## 4.2 Some rules

The following rules apply for rvs $$X$$ and $$Y$$, and constants $$c$$ and $$d$$.

• $$E[c] = c$$: A constant is expected to always have the same value.
• $$E[X + c] = E[X] + c$$: The expected value of adding $$c$$ to $$X$$ is the same as the expected value of $$X$$, plus $$c$$.
• $$E[cX] = c E[X]$$: the expected value of $$c$$ lots of $$X$$ is the same as $$c$$ times the expected values of $$X$$.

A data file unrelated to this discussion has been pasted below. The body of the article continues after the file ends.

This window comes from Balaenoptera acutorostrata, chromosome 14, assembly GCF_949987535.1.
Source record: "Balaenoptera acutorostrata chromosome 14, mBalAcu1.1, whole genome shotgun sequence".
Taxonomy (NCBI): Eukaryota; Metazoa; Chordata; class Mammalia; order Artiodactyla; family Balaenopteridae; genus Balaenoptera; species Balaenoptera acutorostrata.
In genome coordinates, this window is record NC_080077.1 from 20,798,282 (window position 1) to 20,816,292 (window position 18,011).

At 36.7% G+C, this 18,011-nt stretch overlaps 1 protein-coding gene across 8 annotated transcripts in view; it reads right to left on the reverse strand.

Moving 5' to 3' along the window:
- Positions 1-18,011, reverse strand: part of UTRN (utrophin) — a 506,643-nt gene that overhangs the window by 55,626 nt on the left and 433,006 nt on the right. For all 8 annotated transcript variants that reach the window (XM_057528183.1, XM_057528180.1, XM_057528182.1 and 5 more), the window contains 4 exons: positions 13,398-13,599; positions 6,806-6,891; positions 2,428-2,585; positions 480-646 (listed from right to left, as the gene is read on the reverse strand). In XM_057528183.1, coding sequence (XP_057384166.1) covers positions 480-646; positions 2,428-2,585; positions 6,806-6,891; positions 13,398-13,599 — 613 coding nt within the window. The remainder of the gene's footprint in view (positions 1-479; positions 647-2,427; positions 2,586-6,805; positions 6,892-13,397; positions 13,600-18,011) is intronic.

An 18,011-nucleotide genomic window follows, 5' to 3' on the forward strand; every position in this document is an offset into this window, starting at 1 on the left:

• $$\text{var}[c] = 0$$: Constants (that do not vary) have no variance.
• $$\text{var}[cX] = c^2 \text{var}[X]$$: This is because the definition of variance is about the expected value of the squared-variable.
• $$\text{var}[X + c] = \text{var}[X]$$: Adding a constant doesn’t change the amount of variation, just where the variable is centred.
• $$E[cX + dY] = cE[X] + dE[Y]$$: A linear combination of $$X$$ and $$Y$$.
• $$\text{var}[cX + dY] = c^2E[X] + d^2E[Y] + 2 cd \text{Cov}[X,Y]$$: The variance of a linear combination depends on how correlated they are.

Most of these make sense just by understanding the meaning of expected values and variances.